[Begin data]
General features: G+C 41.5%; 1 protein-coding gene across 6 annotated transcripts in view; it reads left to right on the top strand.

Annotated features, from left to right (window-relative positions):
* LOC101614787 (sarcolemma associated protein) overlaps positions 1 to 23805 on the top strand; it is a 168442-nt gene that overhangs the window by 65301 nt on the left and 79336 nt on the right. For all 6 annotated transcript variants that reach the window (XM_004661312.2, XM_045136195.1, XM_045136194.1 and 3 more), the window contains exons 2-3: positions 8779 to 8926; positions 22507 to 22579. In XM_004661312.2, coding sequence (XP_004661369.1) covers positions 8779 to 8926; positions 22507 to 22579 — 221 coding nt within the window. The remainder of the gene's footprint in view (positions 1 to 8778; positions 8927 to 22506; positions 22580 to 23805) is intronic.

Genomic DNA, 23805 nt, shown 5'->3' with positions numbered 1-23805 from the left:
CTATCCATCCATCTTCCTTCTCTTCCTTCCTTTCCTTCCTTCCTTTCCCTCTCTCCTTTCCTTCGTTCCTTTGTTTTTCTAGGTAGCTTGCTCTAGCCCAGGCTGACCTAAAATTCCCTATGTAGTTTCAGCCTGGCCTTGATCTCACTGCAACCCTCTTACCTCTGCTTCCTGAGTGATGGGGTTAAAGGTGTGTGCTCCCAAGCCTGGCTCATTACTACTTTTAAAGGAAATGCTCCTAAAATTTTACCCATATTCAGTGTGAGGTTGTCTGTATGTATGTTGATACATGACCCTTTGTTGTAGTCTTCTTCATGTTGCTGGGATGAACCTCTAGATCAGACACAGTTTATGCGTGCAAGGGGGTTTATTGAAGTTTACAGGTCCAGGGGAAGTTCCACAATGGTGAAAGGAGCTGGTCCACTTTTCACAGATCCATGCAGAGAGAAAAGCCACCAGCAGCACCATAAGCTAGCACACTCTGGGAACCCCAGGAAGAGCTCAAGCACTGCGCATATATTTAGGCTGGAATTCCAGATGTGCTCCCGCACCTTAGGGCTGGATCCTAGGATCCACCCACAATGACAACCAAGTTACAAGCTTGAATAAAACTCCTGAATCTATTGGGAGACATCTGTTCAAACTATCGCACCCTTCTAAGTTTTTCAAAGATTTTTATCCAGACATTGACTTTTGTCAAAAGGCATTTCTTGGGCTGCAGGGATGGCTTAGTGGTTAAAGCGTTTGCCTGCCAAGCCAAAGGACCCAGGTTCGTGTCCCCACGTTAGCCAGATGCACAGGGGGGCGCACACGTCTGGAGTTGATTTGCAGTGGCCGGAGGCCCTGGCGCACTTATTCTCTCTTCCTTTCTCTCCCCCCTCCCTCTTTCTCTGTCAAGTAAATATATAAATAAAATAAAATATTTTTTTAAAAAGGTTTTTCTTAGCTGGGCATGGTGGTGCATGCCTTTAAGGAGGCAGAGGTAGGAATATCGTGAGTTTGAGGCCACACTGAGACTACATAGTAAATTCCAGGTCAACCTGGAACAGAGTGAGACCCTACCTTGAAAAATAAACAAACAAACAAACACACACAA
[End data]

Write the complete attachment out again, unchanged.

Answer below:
General features: G+C 41.5%; 1 protein-coding gene across 6 annotated transcripts in view; it reads left to right on the top strand.

Annotated features, from left to right (window-relative positions):
* LOC101614787 (sarcolemma associated protein) overlaps positions 1 to 23805 on the top strand; it is a 168442-nt gene that overhangs the window by 65301 nt on the left and 79336 nt on the right. For all 6 annotated transcript variants that reach the window (XM_004661312.2, XM_045136195.1, XM_045136194.1 and 3 more), the window contains exons 2-3: positions 8779 to 8926; positions 22507 to 22579. In XM_004661312.2, coding sequence (XP_004661369.1) covers positions 8779 to 8926; positions 22507 to 22579 — 221 coding nt within the window. The remainder of the gene's footprint in view (positions 1 to 8778; positions 8927 to 22506; positions 22580 to 23805) is intronic.

Genomic DNA, 23805 nt, shown 5'->3' with positions numbered 1-23805 from the left:
CTATCCATCCATCTTCCTTCTCTTCCTTCCTTTCCTTCCTTCCTTTCCCTCTCTCCTTTCCTTCGTTCCTTTGTTTTTCTAGGTAGCTTGCTCTAGCCCAGGCTGACCTAAAATTCCCTATGTAGTTTCAGCCTGGCCTTGATCTCACTGCAACCCTCTTACCTCTGCTTCCTGAGTGATGGGGTTAAAGGTGTGTGCTCCCAAGCCTGGCTCATTACTACTTTTAAAGGAAATGCTCCTAAAATTTTACCCATATTCAGTGTGAGGTTGTCTGTATGTATGTTGATACATGACCCTTTGTTGTAGTCTTCTTCATGTTGCTGGGATGAACCTCTAGATCAGACACAGTTTATGCGTGCAAGGGGGTTTATTGAAGTTTACAGGTCCAGGGGAAGTTCCACAATGGTGAAAGGAGCTGGTCCACTTTTCACAGATCCATGCAGAGAGAAAAGCCACCAGCAGCACCATAAGCTAGCACACTCTGGGAACCCCAGGAAGAGCTCAAGCACTGCGCATATATTTAGGCTGGAATTCCAGATGTGCTCCCGCACCTTAGGGCTGGATCCTAGGATCCACCCACAATGACAACCAAGTTACAAGCTTGAATAAAACTCCTGAATCTATTGGGAGACATCTGTTCAAACTATCGCACCCTTCTAAGTTTTTCAAAGATTTTTATCCAGACATTGACTTTTGTCAAAAGGCATTTCTTGGGCTGCAGGGATGGCTTAGTGGTTAAAGCGTTTGCCTGCCAAGCCAAAGGACCCAGGTTCGTGTCCCCACGTTAGCCAGATGCACAGGGGGGCGCACACGTCTGGAGTTGATTTGCAGTGGCCGGAGGCCCTGGCGCACTTATTCTCTCTTCCTTTCTCTCCCCCCTCCCTCTTTCTCTGTCAAGTAAATATATAAATAAAATAAAATATTTTTTTAAAAAGGTTTTTCTTAGCTGGGCATGGTGGTGCATGCCTTTAAGGAGGCAGAGGTAGGAATATCGTGAGTTTGAGGCCACACTGAGACTACATAGTAAATTCCAGGTCAACCTGGAACAGAGTGAGACCCTACCTTGAAAAATAAACAAACAAACAAACACACACAA